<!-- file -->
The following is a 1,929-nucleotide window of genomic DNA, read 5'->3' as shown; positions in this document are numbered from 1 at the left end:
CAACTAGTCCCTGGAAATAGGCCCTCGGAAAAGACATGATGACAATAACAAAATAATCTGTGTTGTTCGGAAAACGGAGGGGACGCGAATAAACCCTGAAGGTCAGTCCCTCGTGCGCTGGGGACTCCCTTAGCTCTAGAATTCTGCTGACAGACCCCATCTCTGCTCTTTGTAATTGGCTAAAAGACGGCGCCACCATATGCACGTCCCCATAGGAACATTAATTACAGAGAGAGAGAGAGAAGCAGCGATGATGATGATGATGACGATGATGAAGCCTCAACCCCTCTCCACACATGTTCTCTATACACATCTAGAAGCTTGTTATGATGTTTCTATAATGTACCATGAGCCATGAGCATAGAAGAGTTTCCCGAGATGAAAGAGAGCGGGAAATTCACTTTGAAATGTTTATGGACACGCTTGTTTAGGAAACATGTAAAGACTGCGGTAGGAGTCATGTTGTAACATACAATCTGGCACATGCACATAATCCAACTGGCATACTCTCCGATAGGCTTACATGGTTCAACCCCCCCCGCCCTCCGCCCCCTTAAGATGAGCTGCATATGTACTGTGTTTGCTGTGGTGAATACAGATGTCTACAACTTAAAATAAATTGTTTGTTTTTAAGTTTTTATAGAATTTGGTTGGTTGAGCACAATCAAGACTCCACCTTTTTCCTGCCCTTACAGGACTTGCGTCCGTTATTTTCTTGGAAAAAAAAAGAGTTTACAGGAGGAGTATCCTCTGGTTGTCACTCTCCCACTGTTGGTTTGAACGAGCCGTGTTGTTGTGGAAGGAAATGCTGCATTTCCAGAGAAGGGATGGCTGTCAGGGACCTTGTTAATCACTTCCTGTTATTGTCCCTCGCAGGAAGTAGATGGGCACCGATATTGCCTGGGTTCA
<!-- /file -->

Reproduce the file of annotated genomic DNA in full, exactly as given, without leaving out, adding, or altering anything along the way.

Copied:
The following is a 1,929-nucleotide window of genomic DNA, read 5'->3' as shown; positions in this document are numbered from 1 at the left end:
CAACTAGTCCCTGGAAATAGGCCCTCGGAAAAGACATGATGACAATAACAAAATAATCTGTGTTGTTCGGAAAACGGAGGGGACGCGAATAAACCCTGAAGGTCAGTCCCTCGTGCGCTGGGGACTCCCTTAGCTCTAGAATTCTGCTGACAGACCCCATCTCTGCTCTTTGTAATTGGCTAAAAGACGGCGCCACCATATGCACGTCCCCATAGGAACATTAATTACAGAGAGAGAGAGAGAAGCAGCGATGATGATGATGATGACGATGATGAAGCCTCAACCCCTCTCCACACATGTTCTCTATACACATCTAGAAGCTTGTTATGATGTTTCTATAATGTACCATGAGCCATGAGCATAGAAGAGTTTCCCGAGATGAAAGAGAGCGGGAAATTCACTTTGAAATGTTTATGGACACGCTTGTTTAGGAAACATGTAAAGACTGCGGTAGGAGTCATGTTGTAACATACAATCTGGCACATGCACATAATCCAACTGGCATACTCTCCGATAGGCTTACATGGTTCAACCCCCCCCGCCCTCCGCCCCCTTAAGATGAGCTGCATATGTACTGTGTTTGCTGTGGTGAATACAGATGTCTACAACTTAAAATAAATTGTTTGTTTTTAAGTTTTTATAGAATTTGGTTGGTTGAGCACAATCAAGACTCCACCTTTTTCCTGCCCTTACAGGACTTGCGTCCGTTATTTTCTTGGAAAAAAAAAGAGTTTACAGGAGGAGTATCCTCTGGTTGTCACTCTCCCACTGTTGGTTTGAACGAGCCGTGTTGTTGTGGAAGGAAATGCTGCATTTCCAGAGAAGGGATGGCTGTCAGGGACCTTGTTAATCACTTCCTGTTATTGTCCCTCGCAGGAAGTAGATGGGCACCGATATTGCCTGGGTTCA